After semester of mixed messages, international students will continue paying more for health insurance


Health insurance costs increased by hundreds of dollars this fall for many international students across the state. After a semester of mixed messages, during which Wichita State’s international students were given hope that they may be able to opt for a cheaper alternative to the university insurance policy, WSU clarified that they will have no such option.

“Until further notice, WSU will maintain the policy mandated by the Kansas Insurance Department,” read a Shocker Blast release last month. “The policy mandates that a student’s ‘insurer is authorized to do business in Kansas and is providing coverage under a policy that has been filed and approved by the Kansas Insurance Department.'”

International students are legally required to have health insurance. In May, the Student Insurance Advisory Committee (SIAC) updated its Affordable Care Act compliance standards, making it illegal for two popular insurance brokers — PSI and ISO — to sell cheap insurance plans to international students.

The university-offered UnitedHealthcare Student Services plan has a $709 premium this school year — up from $625. Last school year, PSI and ISO offered the same insurance plan for $309. PSI and ISO sell cheaper plans by covering mandatory examinations without incidental coverage.

In October, Student Body President Kenon Brinkley said he was informed that SIAC could not mandate that state universities only accept insurance providers authorized to do business in the state. At the time, Sheryl Mckelvey, WSU’s SIAC representative, confirmed that each state university can set up its own criteria for health insurance waivers.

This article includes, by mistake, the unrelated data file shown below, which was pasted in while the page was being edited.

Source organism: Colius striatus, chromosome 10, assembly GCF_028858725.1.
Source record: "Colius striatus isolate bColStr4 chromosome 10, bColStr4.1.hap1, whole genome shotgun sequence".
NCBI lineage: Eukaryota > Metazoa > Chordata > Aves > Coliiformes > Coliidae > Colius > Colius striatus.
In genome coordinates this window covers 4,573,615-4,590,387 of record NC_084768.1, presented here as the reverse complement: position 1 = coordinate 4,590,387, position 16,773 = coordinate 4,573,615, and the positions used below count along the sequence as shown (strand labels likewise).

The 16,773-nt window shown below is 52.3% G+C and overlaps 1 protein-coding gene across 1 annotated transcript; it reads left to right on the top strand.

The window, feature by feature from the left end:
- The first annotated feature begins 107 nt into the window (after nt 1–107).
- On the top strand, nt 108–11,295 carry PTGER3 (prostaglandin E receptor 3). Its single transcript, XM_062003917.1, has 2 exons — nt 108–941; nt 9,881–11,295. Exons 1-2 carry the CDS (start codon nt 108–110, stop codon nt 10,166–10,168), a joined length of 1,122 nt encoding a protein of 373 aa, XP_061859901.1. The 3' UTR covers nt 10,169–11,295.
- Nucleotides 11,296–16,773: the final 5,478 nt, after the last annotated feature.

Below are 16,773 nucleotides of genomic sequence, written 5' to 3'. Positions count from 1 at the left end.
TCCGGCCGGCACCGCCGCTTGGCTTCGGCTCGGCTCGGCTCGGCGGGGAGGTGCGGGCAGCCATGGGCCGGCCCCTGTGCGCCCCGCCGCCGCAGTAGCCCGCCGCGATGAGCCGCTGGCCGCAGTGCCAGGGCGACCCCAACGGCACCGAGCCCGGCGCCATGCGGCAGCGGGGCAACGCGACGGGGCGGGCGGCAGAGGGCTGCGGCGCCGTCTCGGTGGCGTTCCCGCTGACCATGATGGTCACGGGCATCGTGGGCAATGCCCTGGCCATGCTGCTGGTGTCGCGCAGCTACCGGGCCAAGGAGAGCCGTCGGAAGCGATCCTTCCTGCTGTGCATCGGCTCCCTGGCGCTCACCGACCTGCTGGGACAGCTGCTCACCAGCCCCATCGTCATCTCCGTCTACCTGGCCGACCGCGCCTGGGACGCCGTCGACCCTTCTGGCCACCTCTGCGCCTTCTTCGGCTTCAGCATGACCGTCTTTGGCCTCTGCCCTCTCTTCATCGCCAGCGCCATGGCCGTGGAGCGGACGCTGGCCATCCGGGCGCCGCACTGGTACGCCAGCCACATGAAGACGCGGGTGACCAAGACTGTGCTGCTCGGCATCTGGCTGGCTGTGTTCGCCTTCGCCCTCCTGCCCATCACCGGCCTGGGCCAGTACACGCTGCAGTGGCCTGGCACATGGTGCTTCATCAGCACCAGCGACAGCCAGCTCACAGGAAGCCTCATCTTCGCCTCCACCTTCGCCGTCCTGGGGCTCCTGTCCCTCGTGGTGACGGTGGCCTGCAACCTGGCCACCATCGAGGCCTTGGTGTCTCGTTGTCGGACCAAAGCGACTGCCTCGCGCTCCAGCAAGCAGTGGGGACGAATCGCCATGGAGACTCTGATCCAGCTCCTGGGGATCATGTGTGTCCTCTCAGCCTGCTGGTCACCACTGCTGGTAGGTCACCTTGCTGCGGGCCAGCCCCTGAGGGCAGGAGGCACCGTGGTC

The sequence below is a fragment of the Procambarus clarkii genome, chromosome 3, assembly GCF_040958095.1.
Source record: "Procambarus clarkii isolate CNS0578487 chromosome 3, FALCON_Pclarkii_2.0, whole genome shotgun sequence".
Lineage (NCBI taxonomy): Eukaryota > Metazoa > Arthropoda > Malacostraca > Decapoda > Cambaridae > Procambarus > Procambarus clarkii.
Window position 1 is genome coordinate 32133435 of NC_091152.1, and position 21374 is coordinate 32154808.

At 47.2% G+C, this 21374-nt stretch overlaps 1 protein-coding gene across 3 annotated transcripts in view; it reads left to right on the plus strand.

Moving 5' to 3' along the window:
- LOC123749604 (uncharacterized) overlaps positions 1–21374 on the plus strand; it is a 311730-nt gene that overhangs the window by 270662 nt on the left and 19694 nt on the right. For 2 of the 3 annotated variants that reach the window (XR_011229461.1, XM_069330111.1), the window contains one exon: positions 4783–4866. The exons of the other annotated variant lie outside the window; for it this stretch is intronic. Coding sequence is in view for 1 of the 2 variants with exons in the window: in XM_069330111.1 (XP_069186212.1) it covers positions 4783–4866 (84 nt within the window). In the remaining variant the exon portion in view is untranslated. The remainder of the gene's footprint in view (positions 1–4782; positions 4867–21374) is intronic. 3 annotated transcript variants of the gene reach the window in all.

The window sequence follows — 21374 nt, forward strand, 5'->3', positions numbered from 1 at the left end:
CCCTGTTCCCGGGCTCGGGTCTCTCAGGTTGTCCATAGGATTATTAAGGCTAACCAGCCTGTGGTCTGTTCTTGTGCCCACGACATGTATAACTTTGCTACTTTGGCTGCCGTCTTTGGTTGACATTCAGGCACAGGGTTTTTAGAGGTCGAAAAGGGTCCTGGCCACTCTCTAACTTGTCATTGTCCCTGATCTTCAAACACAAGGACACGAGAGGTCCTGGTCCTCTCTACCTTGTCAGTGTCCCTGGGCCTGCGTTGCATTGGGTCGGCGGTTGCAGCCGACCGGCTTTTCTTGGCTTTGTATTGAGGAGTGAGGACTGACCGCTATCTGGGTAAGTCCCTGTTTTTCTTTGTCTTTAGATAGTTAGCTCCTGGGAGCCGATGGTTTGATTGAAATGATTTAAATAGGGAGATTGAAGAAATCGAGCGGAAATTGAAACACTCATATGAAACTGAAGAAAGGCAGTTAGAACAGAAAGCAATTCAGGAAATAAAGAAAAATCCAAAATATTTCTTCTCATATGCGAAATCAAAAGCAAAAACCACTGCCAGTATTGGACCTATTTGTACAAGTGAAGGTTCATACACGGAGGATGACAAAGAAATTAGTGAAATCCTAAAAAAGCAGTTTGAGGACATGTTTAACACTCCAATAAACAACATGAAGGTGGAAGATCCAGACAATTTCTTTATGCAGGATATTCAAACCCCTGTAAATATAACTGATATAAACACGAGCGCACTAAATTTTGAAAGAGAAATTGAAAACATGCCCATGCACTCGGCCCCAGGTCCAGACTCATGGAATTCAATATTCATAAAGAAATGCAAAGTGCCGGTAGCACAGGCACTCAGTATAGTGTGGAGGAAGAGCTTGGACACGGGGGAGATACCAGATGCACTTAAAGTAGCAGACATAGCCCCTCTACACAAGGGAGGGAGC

Mckelvey was out of her office Wednesday. Director of Student Health Services Camille Childers said the WSU student health insurance sub-committee met in November to discuss the university’s insurance waiver criteria and determined that the compliance update was in fact a mandate.

“That’s the final verdict. The state is saying no,” Brinkley said. “These [providers] are unauthorized, and therefore, it is illegal.

“The Insurance Department is watching us and our verbiage and making sure that our third-party waiver company, ECI, isn’t told to waive these unauthorized health insurance plans.”

Unlicensed providers face no consequences for failing to make claims payments to students. Brinkley had previously argued that international students’ favored insurance providers have a track record of operating on good faith and that students who cannot afford to pay the higher premiums should be allowed to take the risk of buying a cheaper policy.

Brinkley said he hopes to work with the state legislature to clear up confusion in the policy requirements moving forward.

“We want to add clarity and specificity to what’s allowed and what’s not allowed so that no one else has to run into this issue,” Brinkley said.